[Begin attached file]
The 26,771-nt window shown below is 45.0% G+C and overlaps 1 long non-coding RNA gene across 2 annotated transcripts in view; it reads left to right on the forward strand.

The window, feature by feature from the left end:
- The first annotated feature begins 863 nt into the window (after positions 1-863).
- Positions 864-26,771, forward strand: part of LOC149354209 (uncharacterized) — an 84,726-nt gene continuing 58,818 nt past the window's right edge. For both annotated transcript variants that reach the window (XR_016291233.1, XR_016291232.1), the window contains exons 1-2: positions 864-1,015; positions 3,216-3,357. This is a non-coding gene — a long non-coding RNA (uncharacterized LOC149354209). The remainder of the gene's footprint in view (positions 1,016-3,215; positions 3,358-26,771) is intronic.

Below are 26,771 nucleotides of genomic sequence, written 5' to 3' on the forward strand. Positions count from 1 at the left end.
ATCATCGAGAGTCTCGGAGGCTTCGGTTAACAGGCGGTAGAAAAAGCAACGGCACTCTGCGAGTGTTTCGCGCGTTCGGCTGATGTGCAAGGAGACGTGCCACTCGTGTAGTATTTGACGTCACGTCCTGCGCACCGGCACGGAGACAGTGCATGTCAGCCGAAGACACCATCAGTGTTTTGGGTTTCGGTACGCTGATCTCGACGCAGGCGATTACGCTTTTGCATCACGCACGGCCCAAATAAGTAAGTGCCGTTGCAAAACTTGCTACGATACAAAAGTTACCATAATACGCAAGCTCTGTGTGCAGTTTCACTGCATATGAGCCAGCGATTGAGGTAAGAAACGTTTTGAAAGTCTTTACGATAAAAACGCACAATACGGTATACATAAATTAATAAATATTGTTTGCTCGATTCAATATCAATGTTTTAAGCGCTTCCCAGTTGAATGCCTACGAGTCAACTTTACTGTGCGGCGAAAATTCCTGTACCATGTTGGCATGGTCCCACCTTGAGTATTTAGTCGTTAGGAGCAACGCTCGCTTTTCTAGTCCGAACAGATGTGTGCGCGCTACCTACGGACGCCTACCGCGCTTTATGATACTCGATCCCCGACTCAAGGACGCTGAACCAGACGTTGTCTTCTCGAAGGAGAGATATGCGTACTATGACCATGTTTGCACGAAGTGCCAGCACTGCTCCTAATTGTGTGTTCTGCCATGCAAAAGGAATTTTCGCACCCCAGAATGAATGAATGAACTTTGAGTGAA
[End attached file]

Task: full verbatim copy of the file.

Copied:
The 26,771-nt window shown below is 45.0% G+C and overlaps 1 long non-coding RNA gene across 2 annotated transcripts in view; it reads left to right on the forward strand.

The window, feature by feature from the left end:
- The first annotated feature begins 863 nt into the window (after positions 1-863).
- Positions 864-26,771, forward strand: part of LOC149354209 (uncharacterized) — an 84,726-nt gene continuing 58,818 nt past the window's right edge. For both annotated transcript variants that reach the window (XR_016291233.1, XR_016291232.1), the window contains exons 1-2: positions 864-1,015; positions 3,216-3,357. This is a non-coding gene — a long non-coding RNA (uncharacterized LOC149354209). The remainder of the gene's footprint in view (positions 1,016-3,215; positions 3,358-26,771) is intronic.

Below are 26,771 nucleotides of genomic sequence, written 5' to 3' on the forward strand. Positions count from 1 at the left end.
ATCATCGAGAGTCTCGGAGGCTTCGGTTAACAGGCGGTAGAAAAAGCAACGGCACTCTGCGAGTGTTTCGCGCGTTCGGCTGATGTGCAAGGAGACGTGCCACTCGTGTAGTATTTGACGTCACGTCCTGCGCACCGGCACGGAGACAGTGCATGTCAGCCGAAGACACCATCAGTGTTTTGGGTTTCGGTACGCTGATCTCGACGCAGGCGATTACGCTTTTGCATCACGCACGGCCCAAATAAGTAAGTGCCGTTGCAAAACTTGCTACGATACAAAAGTTACCATAATACGCAAGCTCTGTGTGCAGTTTCACTGCATATGAGCCAGCGATTGAGGTAAGAAACGTTTTGAAAGTCTTTACGATAAAAACGCACAATACGGTATACATAAATTAATAAATATTGTTTGCTCGATTCAATATCAATGTTTTAAGCGCTTCCCAGTTGAATGCCTACGAGTCAACTTTACTGTGCGGCGAAAATTCCTGTACCATGTTGGCATGGTCCCACCTTGAGTATTTAGTCGTTAGGAGCAACGCTCGCTTTTCTAGTCCGAACAGATGTGTGCGCGCTACCTACGGACGCCTACCGCGCTTTATGATACTCGATCCCCGACTCAAGGACGCTGAACCAGACGTTGTCTTCTCGAAGGAGAGATATGCGTACTATGACCATGTTTGCACGAAGTGCCAGCACTGCTCCTAATTGTGTGTTCTGCCATGCAAAAGGAATTTTCGCACCCCAGAATGAATGAATGAACTTTGAGTGAA